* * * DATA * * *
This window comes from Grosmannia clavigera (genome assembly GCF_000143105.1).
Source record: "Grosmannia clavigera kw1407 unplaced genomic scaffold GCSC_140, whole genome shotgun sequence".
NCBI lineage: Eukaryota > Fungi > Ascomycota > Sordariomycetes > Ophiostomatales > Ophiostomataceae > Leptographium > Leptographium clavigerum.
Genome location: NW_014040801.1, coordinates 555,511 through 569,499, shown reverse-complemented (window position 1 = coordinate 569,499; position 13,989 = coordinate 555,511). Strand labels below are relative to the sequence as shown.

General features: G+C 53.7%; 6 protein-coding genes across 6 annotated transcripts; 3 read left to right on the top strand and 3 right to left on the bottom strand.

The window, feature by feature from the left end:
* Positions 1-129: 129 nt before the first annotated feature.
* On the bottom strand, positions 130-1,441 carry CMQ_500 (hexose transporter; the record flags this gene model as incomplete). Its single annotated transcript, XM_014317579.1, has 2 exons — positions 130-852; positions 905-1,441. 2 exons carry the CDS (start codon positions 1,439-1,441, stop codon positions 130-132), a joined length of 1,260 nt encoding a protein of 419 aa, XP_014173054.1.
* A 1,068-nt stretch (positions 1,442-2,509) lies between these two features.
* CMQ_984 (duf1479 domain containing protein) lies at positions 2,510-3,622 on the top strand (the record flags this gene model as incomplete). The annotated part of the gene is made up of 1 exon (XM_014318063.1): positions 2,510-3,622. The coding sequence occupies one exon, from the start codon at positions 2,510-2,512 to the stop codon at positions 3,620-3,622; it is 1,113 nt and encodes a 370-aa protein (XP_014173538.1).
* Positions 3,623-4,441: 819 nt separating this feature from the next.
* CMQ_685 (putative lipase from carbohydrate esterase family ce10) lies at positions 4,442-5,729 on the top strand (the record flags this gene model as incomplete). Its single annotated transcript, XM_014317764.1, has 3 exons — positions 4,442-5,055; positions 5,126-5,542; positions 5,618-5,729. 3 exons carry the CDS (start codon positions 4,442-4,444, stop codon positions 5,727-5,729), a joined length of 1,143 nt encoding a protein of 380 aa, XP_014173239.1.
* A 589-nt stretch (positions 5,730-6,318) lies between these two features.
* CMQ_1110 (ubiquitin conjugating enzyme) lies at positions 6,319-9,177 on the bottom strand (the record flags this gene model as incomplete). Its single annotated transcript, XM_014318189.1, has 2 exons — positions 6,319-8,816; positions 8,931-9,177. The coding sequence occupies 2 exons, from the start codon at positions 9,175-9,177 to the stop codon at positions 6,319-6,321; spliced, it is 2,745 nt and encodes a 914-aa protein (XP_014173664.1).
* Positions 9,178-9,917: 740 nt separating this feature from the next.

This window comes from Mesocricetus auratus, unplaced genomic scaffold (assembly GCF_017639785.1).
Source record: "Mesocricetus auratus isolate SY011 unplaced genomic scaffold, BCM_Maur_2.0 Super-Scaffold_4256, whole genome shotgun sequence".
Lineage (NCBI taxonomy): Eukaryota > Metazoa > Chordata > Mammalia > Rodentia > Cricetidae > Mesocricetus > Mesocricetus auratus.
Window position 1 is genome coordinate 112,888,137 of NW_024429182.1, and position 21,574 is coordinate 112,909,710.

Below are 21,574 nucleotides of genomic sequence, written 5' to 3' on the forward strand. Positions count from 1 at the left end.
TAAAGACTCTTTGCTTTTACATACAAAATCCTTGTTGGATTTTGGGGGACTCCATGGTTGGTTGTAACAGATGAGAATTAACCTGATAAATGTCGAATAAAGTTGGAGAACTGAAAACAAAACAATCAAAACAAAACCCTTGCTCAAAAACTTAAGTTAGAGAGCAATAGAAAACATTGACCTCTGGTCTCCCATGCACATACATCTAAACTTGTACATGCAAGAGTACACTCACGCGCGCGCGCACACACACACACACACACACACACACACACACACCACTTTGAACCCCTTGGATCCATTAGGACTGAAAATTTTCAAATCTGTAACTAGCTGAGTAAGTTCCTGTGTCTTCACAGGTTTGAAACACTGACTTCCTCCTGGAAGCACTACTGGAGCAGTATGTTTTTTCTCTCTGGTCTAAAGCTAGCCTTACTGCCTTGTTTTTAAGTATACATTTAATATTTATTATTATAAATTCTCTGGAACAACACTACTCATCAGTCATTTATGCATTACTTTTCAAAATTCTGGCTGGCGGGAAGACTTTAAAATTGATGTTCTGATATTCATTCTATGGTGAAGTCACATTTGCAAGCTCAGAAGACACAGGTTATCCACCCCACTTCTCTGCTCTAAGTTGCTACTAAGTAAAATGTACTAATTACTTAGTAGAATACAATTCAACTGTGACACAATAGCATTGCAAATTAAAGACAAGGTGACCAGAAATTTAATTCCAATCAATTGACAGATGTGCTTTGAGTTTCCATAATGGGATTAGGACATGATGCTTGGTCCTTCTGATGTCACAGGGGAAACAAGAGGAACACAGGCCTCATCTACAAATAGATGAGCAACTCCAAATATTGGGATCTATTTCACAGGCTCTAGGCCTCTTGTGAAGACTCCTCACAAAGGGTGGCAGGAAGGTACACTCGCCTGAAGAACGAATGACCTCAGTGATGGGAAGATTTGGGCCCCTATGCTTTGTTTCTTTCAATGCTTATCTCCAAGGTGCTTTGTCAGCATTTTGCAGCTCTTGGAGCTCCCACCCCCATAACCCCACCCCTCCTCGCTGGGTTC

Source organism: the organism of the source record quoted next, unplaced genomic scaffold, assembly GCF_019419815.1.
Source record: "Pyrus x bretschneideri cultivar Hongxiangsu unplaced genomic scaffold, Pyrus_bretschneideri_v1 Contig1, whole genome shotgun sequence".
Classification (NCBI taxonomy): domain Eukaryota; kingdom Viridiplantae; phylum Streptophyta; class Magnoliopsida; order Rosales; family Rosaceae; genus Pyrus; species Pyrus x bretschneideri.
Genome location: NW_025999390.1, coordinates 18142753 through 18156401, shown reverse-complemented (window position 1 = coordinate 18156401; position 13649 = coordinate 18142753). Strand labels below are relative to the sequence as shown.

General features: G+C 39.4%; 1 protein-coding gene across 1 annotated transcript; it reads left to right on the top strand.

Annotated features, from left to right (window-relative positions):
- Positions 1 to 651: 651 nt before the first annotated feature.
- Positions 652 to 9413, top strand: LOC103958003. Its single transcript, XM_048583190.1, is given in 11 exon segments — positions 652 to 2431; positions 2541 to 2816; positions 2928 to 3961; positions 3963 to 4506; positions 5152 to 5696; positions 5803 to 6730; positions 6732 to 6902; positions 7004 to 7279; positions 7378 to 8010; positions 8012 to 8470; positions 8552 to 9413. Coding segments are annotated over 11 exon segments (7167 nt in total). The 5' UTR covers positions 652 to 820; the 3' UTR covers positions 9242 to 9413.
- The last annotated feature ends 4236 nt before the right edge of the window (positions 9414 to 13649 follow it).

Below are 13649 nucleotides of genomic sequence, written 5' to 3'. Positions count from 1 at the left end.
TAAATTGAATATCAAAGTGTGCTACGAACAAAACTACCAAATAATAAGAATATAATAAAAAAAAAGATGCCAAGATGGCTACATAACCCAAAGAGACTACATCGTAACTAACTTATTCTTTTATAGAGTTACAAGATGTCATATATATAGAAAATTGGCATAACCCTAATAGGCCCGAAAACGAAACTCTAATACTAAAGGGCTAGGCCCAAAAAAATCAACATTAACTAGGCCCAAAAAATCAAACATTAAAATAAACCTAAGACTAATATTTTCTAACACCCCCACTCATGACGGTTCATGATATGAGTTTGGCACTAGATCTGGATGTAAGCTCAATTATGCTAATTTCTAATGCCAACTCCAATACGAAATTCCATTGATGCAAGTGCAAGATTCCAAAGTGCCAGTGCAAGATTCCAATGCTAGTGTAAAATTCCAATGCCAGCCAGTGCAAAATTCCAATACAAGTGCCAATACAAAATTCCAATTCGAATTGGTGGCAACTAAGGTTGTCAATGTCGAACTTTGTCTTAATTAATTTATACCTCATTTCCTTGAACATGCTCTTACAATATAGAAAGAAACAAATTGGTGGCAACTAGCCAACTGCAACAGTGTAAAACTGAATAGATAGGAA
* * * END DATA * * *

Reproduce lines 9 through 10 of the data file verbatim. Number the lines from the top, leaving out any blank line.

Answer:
* A 1,068-nt stretch (positions 1,442-2,509) lies between these two features.
* CMQ_984 (duf1479 domain containing protein) lies at positions 2,510-3,622 on the top strand (the record flags this gene model as incomplete). The annotated part of the gene is made up of 1 exon (XM_014318063.1): positions 2,510-3,622. The coding sequence occupies one exon, from the start codon at positions 2,510-2,512 to the stop codon at positions 3,620-3,622; it is 1,113 nt and encodes a 370-aa protein (XP_014173538.1).